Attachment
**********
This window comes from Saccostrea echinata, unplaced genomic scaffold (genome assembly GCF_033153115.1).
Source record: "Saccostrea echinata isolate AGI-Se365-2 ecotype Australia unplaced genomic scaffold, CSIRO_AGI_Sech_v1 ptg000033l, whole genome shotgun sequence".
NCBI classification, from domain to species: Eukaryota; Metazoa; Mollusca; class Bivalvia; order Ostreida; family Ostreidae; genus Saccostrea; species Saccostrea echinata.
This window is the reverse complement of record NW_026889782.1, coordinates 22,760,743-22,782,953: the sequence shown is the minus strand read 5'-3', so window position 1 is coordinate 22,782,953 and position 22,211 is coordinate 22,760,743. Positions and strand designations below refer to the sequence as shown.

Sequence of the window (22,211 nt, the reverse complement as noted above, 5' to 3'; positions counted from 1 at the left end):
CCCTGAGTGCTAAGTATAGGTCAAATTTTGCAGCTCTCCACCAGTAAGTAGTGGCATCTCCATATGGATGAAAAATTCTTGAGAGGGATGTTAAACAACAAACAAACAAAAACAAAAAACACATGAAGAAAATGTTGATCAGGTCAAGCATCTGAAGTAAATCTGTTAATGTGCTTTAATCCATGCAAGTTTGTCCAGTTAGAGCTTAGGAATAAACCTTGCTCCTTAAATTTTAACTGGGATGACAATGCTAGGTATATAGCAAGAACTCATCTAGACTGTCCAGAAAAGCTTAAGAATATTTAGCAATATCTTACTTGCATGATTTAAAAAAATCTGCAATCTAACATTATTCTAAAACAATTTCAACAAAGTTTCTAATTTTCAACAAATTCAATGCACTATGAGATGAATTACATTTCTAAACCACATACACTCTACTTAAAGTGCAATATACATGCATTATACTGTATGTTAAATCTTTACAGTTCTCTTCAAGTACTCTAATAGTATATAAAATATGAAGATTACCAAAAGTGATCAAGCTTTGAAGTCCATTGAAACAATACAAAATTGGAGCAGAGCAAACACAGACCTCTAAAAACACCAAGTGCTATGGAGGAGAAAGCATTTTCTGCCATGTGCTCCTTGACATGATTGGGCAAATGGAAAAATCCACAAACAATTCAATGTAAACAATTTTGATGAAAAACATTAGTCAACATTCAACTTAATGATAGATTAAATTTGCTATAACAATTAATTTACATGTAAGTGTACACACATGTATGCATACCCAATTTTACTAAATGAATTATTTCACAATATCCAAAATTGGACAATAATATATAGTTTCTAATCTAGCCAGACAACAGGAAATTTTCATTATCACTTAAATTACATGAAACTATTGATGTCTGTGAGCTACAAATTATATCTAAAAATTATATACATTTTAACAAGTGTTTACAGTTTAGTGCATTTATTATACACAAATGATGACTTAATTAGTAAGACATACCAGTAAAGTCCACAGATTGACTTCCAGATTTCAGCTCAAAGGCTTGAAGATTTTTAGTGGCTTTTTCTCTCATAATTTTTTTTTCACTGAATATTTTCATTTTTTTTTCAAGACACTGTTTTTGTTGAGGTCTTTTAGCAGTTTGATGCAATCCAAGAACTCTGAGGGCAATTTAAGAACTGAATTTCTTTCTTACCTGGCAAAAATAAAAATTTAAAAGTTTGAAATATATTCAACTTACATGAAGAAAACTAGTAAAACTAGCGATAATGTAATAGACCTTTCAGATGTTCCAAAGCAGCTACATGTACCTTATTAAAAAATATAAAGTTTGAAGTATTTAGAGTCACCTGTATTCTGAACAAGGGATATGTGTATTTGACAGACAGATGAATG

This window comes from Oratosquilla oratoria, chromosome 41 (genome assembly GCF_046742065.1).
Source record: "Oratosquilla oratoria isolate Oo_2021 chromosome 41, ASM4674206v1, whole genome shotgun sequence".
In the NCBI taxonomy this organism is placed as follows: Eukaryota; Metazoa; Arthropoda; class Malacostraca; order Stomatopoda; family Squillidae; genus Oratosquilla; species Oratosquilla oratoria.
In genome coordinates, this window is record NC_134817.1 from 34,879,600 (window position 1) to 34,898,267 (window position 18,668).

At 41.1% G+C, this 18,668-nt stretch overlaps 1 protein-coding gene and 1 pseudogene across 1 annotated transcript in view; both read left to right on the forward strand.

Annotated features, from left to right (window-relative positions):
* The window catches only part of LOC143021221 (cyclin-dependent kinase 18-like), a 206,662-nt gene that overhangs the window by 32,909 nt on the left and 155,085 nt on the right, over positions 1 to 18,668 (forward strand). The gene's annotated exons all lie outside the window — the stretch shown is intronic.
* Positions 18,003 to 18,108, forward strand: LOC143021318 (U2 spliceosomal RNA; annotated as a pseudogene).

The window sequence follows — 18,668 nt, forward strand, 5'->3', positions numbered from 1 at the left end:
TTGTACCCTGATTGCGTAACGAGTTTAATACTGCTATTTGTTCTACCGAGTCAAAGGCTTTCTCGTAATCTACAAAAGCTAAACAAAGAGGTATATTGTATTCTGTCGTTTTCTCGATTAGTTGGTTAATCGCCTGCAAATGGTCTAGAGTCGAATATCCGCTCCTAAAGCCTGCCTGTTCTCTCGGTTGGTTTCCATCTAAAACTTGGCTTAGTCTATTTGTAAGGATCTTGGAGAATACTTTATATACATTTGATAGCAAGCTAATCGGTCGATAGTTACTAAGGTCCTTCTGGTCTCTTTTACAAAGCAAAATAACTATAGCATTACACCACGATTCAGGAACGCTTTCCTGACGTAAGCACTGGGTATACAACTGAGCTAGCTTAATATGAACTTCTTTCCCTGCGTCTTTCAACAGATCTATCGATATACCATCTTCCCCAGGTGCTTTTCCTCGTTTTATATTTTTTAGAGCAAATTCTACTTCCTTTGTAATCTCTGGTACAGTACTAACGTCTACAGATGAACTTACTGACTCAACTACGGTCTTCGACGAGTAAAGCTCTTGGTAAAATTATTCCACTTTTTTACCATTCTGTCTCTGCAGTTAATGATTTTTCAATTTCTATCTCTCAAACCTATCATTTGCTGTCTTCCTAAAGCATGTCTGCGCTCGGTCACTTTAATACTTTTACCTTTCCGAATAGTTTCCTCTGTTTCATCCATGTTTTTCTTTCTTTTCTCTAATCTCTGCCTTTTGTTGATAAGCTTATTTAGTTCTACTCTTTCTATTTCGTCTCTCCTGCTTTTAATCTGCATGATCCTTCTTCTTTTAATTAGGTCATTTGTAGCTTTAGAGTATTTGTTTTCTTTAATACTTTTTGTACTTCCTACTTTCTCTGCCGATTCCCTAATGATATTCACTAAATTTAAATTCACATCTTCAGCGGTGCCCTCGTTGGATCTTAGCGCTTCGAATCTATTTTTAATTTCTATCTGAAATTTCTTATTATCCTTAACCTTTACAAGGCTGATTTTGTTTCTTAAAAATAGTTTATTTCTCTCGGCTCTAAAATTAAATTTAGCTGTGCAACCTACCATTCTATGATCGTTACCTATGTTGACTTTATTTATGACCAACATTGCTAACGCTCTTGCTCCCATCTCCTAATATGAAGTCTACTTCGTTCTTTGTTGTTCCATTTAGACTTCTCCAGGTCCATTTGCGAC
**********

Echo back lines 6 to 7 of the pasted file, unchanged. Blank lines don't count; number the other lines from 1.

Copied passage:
CCCTGAGTGCTAAGTATAGGTCAAATTTTGCAGCTCTCCACCAGTAAGTAGTGGCATCTCCATATGGATGAAAAATTCTTGAGAGGGATGTTAAACAACAAACAAACAAAAACAAAAAACACATGAAGAAAATGTTGATCAGGTCAAGCATCTGAAGTAAATCTGTTAATGTGCTTTAATCCATGCAAGTTTGTCCAGTTAGAGCTTAGGAATAAACCTTGCTCCTTAAATTTTAACTGGGATGACAATGCTAGGTATATAGCAAGAACTCATCTAGACTGTCCAGAAAAGCTTAAGAATATTTAGCAATATCTTACTTGCATGATTTAAAAAAATCTGCAATCTAACATTATTCTAAAACAATTTCAACAAAGTTTCTAATTTTCAACAAATTCAATGCACTATGAGATGAATTACATTTCTAAACCACATACACTCTACTTAAAGTGCAATATACATGCATTATACTGTATGTTAAATCTTTACAGTTCTCTTCAAGTACTCTAATAGTATATAAAATATGAAGATTACCAAAAGTGATCAAGCTTTGAAGTCCATTGAAACAATACAAAATTGGAGCAGAGCAAACACAGACCTCTAAAAACACCAAGTGCTATGGAGGAGAAAGCATTTTCTGCCATGTGCTCCTTGACATGATTGGGCAAATGGAAAAATCCACAAACAATTCAATGTAAACAATTTTGATGAAAAACATTAGTCAACATTCAACTTAATGATAGATTAAATTTGCTATAACAATTAATTTACATGTAAGTGTACACACATGTATGCATACCCAATTTTACTAAATGAATTATTTCACAATATCCAAAATTGGACAATAATATATAGTTTCTAATCTAGCCAGACAACAGGAAATTTTCATTATCACTTAAATTACATGAAACTATTGATGTCTGTGAGCTACAAATTATATCTAAAAATTATATACATTTTAACAAGTGTTTACAGTTTAGTGCATTTATTATACACAAATGATGACTTAATTAGTAAGACATACCAGTAAAGTCCACAGATTGACTTCCAGATTTCAGCTCAAAGGCTTGAAGATTTTTAGTGGCTTTTTCTCTCATAATTTTTTTTTCACTGAATATTTTCATTTTTTTTTCAAGACACTGTTTTTGTTGAGGTCTTTTAGCAGTTTGATGCAATCCAAGAACTCTGAGGGCAATTTAAGAACTGAATTTCTTTCTTACCTGGCAAAAATAAAAATTTAAAAGTTTGAAATATATTCAACTTACATGAAGAAAACTAGTAAAACTAGCGATAATGTAATAGACCTTTCAGATGTTCCAAAGCAGCTACATGTACCTTATTAAAAAATATAAAGTTTGAAGTATTTAGAGTCACCTGTATTCTGAACAAGGGATATGTGTATTTGACAGACAGATGAATG

This window comes from Oratosquilla oratoria, chromosome 41 (genome assembly GCF_046742065.1).